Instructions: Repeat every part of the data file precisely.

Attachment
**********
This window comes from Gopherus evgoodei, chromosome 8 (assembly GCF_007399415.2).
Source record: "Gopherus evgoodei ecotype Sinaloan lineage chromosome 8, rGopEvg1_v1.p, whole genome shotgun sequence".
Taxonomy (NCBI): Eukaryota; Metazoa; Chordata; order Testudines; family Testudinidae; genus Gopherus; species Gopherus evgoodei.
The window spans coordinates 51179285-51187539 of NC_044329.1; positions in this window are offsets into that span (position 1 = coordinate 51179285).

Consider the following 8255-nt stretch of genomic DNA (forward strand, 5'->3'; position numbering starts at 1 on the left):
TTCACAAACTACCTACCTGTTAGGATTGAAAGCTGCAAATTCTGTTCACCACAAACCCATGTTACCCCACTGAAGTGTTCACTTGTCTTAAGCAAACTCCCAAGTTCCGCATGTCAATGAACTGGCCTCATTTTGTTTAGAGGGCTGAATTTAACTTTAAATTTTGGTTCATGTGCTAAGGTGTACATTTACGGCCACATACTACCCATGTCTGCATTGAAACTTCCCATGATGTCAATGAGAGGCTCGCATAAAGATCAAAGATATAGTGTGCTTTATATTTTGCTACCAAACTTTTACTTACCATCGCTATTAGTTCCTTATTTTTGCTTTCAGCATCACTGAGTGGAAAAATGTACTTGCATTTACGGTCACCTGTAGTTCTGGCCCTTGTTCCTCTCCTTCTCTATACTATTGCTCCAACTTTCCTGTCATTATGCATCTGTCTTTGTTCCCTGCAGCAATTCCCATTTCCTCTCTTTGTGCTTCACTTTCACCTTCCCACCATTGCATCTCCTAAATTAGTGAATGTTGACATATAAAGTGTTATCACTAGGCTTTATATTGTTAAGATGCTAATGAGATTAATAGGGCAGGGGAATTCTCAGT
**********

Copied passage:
This window comes from Gopherus evgoodei, chromosome 8 (assembly GCF_007399415.2).
Source record: "Gopherus evgoodei ecotype Sinaloan lineage chromosome 8, rGopEvg1_v1.p, whole genome shotgun sequence".
Taxonomy (NCBI): Eukaryota; Metazoa; Chordata; order Testudines; family Testudinidae; genus Gopherus; species Gopherus evgoodei.
The window spans coordinates 51179285-51187539 of NC_044329.1; positions in this window are offsets into that span (position 1 = coordinate 51179285).

Consider the following 8255-nt stretch of genomic DNA (forward strand, 5'->3'; position numbering starts at 1 on the left):
TTCACAAACTACCTACCTGTTAGGATTGAAAGCTGCAAATTCTGTTCACCACAAACCCATGTTACCCCACTGAAGTGTTCACTTGTCTTAAGCAAACTCCCAAGTTCCGCATGTCAATGAACTGGCCTCATTTTGTTTAGAGGGCTGAATTTAACTTTAAATTTTGGTTCATGTGCTAAGGTGTACATTTACGGCCACATACTACCCATGTCTGCATTGAAACTTCCCATGATGTCAATGAGAGGCTCGCATAAAGATCAAAGATATAGTGTGCTTTATATTTTGCTACCAAACTTTTACTTACCATCGCTATTAGTTCCTTATTTTTGCTTTCAGCATCACTGAGTGGAAAAATGTACTTGCATTTACGGTCACCTGTAGTTCTGGCCCTTGTTCCTCTCCTTCTCTATACTATTGCTCCAACTTTCCTGTCATTATGCATCTGTCTTTGTTCCCTGCAGCAATTCCCATTTCCTCTCTTTGTGCTTCACTTTCACCTTCCCACCATTGCATCTCCTAAATTAGTGAATGTTGACATATAAAGTGTTATCACTAGGCTTTATATTGTTAAGATGCTAATGAGATTAATAGGGCAGGGGAATTCTCAGT